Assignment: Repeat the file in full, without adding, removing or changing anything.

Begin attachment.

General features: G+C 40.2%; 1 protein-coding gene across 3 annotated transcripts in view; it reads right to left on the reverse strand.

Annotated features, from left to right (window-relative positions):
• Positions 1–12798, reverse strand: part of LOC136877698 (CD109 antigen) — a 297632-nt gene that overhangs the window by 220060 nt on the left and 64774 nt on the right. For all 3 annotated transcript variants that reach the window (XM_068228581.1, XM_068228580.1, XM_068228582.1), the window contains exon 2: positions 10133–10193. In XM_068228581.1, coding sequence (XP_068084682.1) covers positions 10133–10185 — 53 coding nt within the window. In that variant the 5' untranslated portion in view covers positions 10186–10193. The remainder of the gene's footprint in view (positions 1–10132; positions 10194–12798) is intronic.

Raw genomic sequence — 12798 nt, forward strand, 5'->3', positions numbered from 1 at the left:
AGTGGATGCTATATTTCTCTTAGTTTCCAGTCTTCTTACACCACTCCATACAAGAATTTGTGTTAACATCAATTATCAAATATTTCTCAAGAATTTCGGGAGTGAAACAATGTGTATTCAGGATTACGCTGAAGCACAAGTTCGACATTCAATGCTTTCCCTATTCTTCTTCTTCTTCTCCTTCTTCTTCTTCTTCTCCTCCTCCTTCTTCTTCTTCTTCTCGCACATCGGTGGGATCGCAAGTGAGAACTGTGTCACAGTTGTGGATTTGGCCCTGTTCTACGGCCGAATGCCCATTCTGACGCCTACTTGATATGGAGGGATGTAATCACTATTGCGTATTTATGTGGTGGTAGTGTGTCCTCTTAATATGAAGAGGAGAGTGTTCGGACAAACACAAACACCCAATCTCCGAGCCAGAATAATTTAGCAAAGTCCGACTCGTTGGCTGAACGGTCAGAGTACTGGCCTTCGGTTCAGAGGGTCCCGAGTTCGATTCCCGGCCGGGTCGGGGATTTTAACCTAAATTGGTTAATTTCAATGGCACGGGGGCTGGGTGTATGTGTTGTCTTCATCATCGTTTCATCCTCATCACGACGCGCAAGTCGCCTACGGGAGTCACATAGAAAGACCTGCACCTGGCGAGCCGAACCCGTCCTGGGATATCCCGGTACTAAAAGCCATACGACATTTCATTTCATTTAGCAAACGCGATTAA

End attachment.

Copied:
General features: G+C 40.2%; 1 protein-coding gene across 3 annotated transcripts in view; it reads right to left on the reverse strand.

Annotated features, from left to right (window-relative positions):
• Positions 1–12798, reverse strand: part of LOC136877698 (CD109 antigen) — a 297632-nt gene that overhangs the window by 220060 nt on the left and 64774 nt on the right. For all 3 annotated transcript variants that reach the window (XM_068228581.1, XM_068228580.1, XM_068228582.1), the window contains exon 2: positions 10133–10193. In XM_068228581.1, coding sequence (XP_068084682.1) covers positions 10133–10185 — 53 coding nt within the window. In that variant the 5' untranslated portion in view covers positions 10186–10193. The remainder of the gene's footprint in view (positions 1–10132; positions 10194–12798) is intronic.

Raw genomic sequence — 12798 nt, forward strand, 5'->3', positions numbered from 1 at the left:
AGTGGATGCTATATTTCTCTTAGTTTCCAGTCTTCTTACACCACTCCATACAAGAATTTGTGTTAACATCAATTATCAAATATTTCTCAAGAATTTCGGGAGTGAAACAATGTGTATTCAGGATTACGCTGAAGCACAAGTTCGACATTCAATGCTTTCCCTATTCTTCTTCTTCTTCTCCTTCTTCTTCTTCTTCTCCTCCTCCTTCTTCTTCTTCTTCTCGCACATCGGTGGGATCGCAAGTGAGAACTGTGTCACAGTTGTGGATTTGGCCCTGTTCTACGGCCGAATGCCCATTCTGACGCCTACTTGATATGGAGGGATGTAATCACTATTGCGTATTTATGTGGTGGTAGTGTGTCCTCTTAATATGAAGAGGAGAGTGTTCGGACAAACACAAACACCCAATCTCCGAGCCAGAATAATTTAGCAAAGTCCGACTCGTTGGCTGAACGGTCAGAGTACTGGCCTTCGGTTCAGAGGGTCCCGAGTTCGATTCCCGGCCGGGTCGGGGATTTTAACCTAAATTGGTTAATTTCAATGGCACGGGGGCTGGGTGTATGTGTTGTCTTCATCATCGTTTCATCCTCATCACGACGCGCAAGTCGCCTACGGGAGTCACATAGAAAGACCTGCACCTGGCGAGCCGAACCCGTCCTGGGATATCCCGGTACTAAAAGCCATACGACATTTCATTTCATTTAGCAAACGCGATTAA